AB 1219 would implement the recommendations of the Ballot Design Advisory Committee. This would enhance voters’ experience by simplifying instructions and providing elections officials more flexibility when designing ballot layouts that are user friendly. Key changes would provide ballot instructions in plain language so that voters may easily understand the nature of every election and how to mark a ballot, update font size requirements to provide flexibility for jurisdictions providing multilingual ballots, ensure that an administrative error or design will not inadvertently invalidate ballots, and codify ballot instructions for recall elections.
AB 1037 authorizes county elections officials to offer the option for California voters to fix or cure their Vote by Mail (VBM) ballot electronically if the elections official determines that the signature does not match, or if the ballot envelope lacks a signature.
“Far too many ballots go uncounted due to uncorrected mismatched or missing signatures,” said Assemblymember Berman. “‘Text to cure’ has been successfully utilized in Nevada and Colorado, allowing those voters the option to cure their ballot signature issues easier and faster. AB 1037 will give California’s voters more flexibility and provide greater efficiency.”
“As we expand the use of vote by mail, it is critical to ensure the process is equitable, fair and increases engagement,” said Stephanie Doute, Executive Director of the League of Women Voters of California. “AB 1037 is an important step to modernize the system and help guarantee that all eligible votes are counted, and every voter is heard.”
“We are pleased with the passage and enactment of AB 1037 as it expands the ability for election administrators to assist voters in curing inadvertent issues that impact the processing of their ballots, “ said Dean Logan, Los Angeles County Registrar—Recorder/County Clerk. “This legislation helps reinforce the principle that every vote counts.”
Data from multiple statewide elections shows a pattern across the state that voters are not curing their ballots upon receiving notification at a significant rate. Additionally, some voters who return a signature verification statement still have their ballot challenged due to differences between the electronic signature provided to the Department of Motor Vehicles and the handwritten signatures on their VBM identification envelope. Accordingly, AB 1037 would additionally permit voters to submit a signature verification statement or unsigned identification envelope statement by other electronic means made available by the local elections official. In doing so, AB 1037 will help ensure that voters are allowed every opportunity to verify their signature.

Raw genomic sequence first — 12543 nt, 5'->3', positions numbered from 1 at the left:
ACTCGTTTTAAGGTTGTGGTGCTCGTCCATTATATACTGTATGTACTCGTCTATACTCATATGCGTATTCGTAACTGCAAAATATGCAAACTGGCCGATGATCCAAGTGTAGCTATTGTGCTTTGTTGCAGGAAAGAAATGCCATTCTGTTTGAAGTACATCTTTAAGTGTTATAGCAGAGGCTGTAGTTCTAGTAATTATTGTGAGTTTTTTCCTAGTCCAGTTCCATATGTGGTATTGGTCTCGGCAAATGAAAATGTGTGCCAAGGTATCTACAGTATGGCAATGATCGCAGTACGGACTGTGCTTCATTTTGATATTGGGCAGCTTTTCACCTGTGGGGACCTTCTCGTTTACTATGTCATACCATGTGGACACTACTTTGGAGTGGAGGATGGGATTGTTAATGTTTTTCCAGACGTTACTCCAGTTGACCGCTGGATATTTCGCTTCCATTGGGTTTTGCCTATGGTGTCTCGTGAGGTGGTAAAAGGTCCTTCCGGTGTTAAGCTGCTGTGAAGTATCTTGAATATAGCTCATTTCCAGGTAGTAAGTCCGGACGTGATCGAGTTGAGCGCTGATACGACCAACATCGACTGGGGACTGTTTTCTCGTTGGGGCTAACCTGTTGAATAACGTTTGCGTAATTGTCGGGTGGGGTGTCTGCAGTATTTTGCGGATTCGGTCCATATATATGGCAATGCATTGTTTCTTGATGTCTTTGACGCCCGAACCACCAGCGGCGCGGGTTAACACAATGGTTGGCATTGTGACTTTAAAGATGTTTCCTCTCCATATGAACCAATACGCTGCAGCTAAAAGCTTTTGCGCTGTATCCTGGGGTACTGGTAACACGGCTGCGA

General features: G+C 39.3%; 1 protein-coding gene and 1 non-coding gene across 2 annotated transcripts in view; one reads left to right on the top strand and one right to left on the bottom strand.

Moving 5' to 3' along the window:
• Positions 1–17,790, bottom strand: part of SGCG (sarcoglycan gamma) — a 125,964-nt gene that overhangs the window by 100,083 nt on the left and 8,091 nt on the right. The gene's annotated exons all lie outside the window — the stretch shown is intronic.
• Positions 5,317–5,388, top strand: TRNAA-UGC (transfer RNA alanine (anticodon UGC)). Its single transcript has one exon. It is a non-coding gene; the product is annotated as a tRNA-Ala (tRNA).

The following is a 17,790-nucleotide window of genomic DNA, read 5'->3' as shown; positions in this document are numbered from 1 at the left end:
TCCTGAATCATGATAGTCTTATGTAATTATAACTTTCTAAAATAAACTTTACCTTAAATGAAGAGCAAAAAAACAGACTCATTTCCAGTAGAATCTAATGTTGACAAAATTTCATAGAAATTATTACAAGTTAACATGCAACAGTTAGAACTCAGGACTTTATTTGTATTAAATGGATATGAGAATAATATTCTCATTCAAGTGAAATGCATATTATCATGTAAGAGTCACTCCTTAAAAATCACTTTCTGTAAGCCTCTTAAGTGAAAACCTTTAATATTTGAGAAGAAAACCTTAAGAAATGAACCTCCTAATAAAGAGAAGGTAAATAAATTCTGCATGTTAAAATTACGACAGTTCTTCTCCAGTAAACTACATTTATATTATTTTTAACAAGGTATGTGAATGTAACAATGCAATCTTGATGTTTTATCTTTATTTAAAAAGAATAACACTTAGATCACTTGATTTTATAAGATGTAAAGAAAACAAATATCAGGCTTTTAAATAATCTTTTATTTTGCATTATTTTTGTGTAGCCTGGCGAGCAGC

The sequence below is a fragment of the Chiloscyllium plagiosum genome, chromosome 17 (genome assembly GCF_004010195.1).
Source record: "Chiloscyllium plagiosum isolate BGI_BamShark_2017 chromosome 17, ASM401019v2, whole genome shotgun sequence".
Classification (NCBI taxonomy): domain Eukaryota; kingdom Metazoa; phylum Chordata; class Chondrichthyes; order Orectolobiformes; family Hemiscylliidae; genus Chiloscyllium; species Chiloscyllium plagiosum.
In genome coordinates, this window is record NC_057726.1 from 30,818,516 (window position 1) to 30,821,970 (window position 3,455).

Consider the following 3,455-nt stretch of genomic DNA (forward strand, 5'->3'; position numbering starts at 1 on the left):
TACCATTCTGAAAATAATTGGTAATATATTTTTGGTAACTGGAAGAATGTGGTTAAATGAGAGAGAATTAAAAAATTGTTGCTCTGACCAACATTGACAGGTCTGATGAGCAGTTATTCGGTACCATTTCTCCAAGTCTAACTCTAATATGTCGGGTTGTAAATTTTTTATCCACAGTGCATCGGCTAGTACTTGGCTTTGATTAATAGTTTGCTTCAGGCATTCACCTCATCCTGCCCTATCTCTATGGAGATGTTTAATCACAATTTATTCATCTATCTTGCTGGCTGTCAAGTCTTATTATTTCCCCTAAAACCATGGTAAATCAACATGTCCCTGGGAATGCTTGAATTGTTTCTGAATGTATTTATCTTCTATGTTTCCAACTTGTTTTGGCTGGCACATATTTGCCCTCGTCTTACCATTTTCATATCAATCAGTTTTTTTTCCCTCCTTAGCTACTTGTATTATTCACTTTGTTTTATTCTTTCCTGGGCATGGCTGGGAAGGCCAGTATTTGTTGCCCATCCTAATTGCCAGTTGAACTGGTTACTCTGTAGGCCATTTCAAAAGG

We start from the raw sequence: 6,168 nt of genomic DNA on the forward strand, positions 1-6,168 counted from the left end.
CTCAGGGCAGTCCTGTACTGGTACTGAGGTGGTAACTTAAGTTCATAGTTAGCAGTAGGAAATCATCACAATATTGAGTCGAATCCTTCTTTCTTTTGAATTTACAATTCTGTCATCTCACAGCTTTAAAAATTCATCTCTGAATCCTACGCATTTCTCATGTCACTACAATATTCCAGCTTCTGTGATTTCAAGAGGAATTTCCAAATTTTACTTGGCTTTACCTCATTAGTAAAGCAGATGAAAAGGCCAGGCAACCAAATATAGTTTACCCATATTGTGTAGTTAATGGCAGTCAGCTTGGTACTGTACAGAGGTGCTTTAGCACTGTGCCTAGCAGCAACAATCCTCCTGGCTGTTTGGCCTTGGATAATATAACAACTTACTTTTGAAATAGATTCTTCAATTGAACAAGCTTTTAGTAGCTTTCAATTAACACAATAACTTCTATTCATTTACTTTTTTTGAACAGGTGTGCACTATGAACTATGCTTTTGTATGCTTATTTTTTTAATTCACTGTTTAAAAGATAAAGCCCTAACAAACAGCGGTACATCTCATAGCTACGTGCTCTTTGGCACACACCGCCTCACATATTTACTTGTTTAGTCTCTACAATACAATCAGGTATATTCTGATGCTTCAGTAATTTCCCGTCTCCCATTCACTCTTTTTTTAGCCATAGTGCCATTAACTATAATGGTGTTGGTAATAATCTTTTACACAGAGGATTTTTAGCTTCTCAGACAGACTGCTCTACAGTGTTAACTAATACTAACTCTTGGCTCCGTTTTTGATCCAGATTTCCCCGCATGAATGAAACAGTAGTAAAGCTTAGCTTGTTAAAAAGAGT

AB 1539 prohibits a person from voting in both California and another state in elections that occur on the same day.
“Voting twice in the same election in two different states is a violation of the principle of one-person, one-vote,” said Assemblymember Berman. “AB 1539 ensures that California does not have to rely on another states’ laws to address the issue of multi-state double voting.”
“One person one vote. It’s our Democracy and we have to take care of it,” said Santa Clara County District Attorney Jeff Rosen.
Sponsored by the Santa Clara County District Attorney, AB 1539 prohibits multi-state double voting by providing that a person who votes or attempts to vote both in an election held in California and in another state on the same date shall be guilty of a misdemeanor. While voter fraud is extremely rare, his happened with three residents of Santa Clara County, and the District Attorney’s Office was forced to defer prosecution to the other state, which has a law that unambiguously outlaws multi-state voting. The bill would also recognize an exception for unique elections such as a landowner voter district or any other district where an elector is not required to be a resident.